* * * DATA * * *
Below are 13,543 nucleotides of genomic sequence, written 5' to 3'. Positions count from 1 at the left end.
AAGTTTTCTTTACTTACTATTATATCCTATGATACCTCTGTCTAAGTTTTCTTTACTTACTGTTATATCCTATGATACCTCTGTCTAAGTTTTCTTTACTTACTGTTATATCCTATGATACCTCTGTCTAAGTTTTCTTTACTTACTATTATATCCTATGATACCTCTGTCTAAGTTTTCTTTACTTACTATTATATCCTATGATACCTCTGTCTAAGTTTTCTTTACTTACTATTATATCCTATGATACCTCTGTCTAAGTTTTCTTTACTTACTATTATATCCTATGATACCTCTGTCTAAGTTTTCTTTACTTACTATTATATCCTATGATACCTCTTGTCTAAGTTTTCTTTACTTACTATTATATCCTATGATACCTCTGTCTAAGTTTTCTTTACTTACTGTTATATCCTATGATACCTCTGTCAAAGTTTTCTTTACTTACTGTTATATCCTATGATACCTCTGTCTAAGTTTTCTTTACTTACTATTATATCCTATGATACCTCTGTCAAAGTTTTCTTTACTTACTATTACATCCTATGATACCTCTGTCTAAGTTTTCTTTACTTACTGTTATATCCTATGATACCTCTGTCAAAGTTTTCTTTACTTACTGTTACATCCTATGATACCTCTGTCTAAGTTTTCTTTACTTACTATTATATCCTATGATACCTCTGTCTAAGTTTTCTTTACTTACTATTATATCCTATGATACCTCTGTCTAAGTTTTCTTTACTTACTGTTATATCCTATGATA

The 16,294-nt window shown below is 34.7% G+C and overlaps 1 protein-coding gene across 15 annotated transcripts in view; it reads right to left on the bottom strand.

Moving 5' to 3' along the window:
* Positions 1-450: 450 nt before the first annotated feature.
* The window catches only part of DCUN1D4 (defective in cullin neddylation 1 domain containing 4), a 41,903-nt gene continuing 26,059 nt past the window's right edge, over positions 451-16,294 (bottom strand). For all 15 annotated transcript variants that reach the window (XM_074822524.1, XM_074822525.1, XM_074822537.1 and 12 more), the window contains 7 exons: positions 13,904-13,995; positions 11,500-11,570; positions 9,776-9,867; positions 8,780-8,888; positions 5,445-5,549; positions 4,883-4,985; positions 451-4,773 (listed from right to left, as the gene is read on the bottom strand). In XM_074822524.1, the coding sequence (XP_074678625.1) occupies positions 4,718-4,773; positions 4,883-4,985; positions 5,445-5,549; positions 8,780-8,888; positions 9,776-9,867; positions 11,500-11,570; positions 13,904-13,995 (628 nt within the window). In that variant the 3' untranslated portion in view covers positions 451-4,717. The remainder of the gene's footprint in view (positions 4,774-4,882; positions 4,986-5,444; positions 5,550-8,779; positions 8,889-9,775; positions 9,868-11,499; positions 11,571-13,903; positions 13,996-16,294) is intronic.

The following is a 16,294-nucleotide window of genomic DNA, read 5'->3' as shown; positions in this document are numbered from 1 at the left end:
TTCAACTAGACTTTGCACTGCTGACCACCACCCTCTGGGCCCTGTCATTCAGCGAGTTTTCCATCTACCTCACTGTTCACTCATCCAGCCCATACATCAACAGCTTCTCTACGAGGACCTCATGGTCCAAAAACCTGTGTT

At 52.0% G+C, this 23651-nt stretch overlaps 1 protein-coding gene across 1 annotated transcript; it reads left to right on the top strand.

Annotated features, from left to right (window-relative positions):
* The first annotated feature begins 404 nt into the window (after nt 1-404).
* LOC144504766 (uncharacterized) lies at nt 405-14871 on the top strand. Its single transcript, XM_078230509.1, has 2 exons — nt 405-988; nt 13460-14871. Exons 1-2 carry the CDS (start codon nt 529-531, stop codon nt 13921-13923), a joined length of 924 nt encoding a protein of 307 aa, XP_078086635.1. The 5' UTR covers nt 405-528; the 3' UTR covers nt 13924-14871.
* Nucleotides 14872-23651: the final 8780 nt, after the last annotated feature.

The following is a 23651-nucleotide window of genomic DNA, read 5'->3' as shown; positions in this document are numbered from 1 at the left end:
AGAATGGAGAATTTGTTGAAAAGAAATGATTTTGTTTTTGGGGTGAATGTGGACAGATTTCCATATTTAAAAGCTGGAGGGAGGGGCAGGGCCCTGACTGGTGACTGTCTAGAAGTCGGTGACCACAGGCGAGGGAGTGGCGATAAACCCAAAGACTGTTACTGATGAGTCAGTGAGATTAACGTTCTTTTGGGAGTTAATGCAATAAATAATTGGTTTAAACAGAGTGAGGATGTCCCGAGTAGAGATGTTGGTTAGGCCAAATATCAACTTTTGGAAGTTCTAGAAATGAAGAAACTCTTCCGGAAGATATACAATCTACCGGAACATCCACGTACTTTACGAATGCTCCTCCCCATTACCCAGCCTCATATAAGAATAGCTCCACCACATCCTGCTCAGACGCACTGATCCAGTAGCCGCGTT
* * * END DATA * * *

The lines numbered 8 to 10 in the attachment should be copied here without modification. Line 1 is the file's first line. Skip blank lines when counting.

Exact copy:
TTCAACTAGACTTTGCACTGCTGACCACCACCCTCTGGGCCCTGTCATTCAGCGAGTTTTCCATCTACCTCACTGTTCACTCATCCAGCCCATACATCAACAGCTTCTCTACGAGGACCTCATGGTCCAAAAACCTGTGTT

At 52.0% G+C, this 23651-nt stretch overlaps 1 protein-coding gene across 1 annotated transcript; it reads left to right on the top strand.

Annotated features, from left to right (window-relative positions):